June 18, 2009

Do you love your job?

Posted in Between Us column, Business, Employment, Spirituality at 2:07 am by dinaheng

In a world where most of us spend much — if not most — of our waking hours working, thinking about work, dreading work, or postponing work, two authors are urging us to take a step back and look at what work really means to us.

Philosopher Alain de Botton, author of “The Pleasures and Sorrows of Work” (Pantheon Books, $26), recently made an audience at The Getty Center in Los Angeles twitter — aloud — at his witty observations of today’s workaholics.

“To be alive in the modern age is to never be far from a career crisis,” De Botton says. “We exhaust ourselves partly through megalomania. We’ve come to believe the essence of a person is what we do. People ask, ‘What do you do?’ not just to find out about status and connections, but to find out about our identity.”

Yet who we are, as human beings, has less to do with the way we earn money than the way we treat ourselves and others. De Botton’s book explores a number of occupations, ranging from fisherman to aircraft salesman to painter, giving witness to what his subjects did every day.dinah-eng-21

What isn’t as clear are the answers to the questions he explores… What makes work pleasurable? How do we decide what jobs to pursue? In a time of economic uncertainty, what meaning does work have?

“Work becomes meaningful when we’re able to either alleviate suffering or produce delight for someone else,” De Botton says. “Most people are stuck in such large systems that’s it’s hard to feel like you’re making a difference with your work. Eighty percent of Americans work in a company with more than 500 employees. There isn’t enough meaningful contact.”

So how do we create more meaning in our work?  In our lives? Chris Gardner, owner and CEO of Gardner Rich LLC and the inspiration for the movie “The Pursuit of Happiness” (which starred Will Smith as Chris), says it all in the title of his new book, “Start Where You Are…Life Lessons in Getting from Where You Are to Where You Want to Be” (Amistad, $26.99).

“Focus on achieving balance in your life, and not just balance in your checking account,” Gardner says. “Then ask yourself, what is the one thing that turns you on like nothing else in the world? Find the passion, then figure out how to do it. Forget Plan B. A lot of people go for Plan B, which is practicality. There is no Plan B for passion. Plan B is for everybody not committed to Plan A.”

Whatever plans many of us had in the last couple of years have been tossed out the window with a recession that’s cut into our savings and eliminated jobs in every sector. But as Gardner points out, there are opportunities all around us if we’ve brave enough to really answer the question: What is it I’d really like to do with my life?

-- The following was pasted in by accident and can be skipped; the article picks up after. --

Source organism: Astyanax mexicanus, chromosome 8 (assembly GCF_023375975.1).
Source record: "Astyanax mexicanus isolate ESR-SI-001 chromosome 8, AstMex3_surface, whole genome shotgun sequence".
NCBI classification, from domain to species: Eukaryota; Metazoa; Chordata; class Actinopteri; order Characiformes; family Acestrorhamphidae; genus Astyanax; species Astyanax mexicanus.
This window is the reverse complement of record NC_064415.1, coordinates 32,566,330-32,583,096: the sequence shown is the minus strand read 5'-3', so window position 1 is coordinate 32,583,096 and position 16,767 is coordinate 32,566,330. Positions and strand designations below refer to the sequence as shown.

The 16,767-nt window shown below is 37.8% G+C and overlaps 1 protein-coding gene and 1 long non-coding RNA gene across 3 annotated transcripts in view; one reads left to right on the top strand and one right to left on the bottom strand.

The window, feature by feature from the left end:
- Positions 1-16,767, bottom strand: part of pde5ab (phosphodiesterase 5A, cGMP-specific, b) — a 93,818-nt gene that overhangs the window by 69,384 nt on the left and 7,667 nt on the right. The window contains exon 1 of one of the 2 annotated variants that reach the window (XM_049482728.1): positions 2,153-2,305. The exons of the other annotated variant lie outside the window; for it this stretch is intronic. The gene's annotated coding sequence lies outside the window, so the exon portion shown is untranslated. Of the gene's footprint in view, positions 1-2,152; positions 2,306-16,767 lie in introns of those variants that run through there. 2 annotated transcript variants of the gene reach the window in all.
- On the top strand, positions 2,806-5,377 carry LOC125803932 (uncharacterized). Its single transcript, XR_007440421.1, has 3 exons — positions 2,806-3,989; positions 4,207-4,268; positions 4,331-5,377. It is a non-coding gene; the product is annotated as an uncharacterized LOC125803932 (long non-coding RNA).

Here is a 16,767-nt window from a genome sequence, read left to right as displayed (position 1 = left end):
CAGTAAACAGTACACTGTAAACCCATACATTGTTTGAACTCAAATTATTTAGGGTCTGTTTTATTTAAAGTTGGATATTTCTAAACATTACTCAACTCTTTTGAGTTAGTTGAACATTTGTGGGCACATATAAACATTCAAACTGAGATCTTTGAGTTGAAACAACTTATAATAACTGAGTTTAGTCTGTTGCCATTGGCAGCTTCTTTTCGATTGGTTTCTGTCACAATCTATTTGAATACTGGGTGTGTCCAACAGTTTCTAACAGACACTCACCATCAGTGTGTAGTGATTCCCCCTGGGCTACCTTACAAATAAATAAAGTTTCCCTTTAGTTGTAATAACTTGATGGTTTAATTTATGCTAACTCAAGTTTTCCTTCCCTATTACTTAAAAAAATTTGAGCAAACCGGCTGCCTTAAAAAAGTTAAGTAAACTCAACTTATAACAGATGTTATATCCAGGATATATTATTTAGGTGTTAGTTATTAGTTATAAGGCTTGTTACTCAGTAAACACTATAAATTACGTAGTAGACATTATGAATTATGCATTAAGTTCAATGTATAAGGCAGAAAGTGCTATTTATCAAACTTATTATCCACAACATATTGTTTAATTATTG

For those who have been laid off, Gardner advises forgetting about finding another job.

“You’re not going to find a job right now,” Gardner says. “Focus on creating an opportunity for yourself. You’ve lost your job, but you haven’t lost your skills and talent. What do you enjoy? Detroit’s ground zero for the unemployment rate, but those workers all have skills. It’ll be interesting to see how many people there take those skills and do something with them.”

His book is filled with practical and inspirational advice for how to get to the next place in your life — whether that next place is centered around work or a personal goal. The lessons are to the point, in your face, and full of positive energy.

Chapter headings tell the story — “Who’s Afraid of the Big, Bad Yesterday?,” “Supply and Demand Ain’t Rocket Science,” “It Takes as Much Energy to Bag an Elephant as It Does a Mouse” or “Make Your Dream Bigger Than Yourself.”

Whether it’s work or home, many of us hold onto limiting behaviors because of what we were taught. Gardner says we’re all made of spiritual genetics. We were given our parents’ physical attributes, but we don’t have to emulate their behavior or values.

“A lot of us, when we wind up on our butts, need to ask, ‘How did I get here?’ “ Gardner says. “The answer is, ‘I drove here.’ That answer is empowering because then I can say, ‘I can also drive out of here.’ The cavalry ain’t coming to the rescue. We were all born with a spirit that can embrace the light or the darkness. I believe we choose the soul of who we are.”

So if life (or your job) isn’t working out the way you want, maybe it’s time to do something about it.

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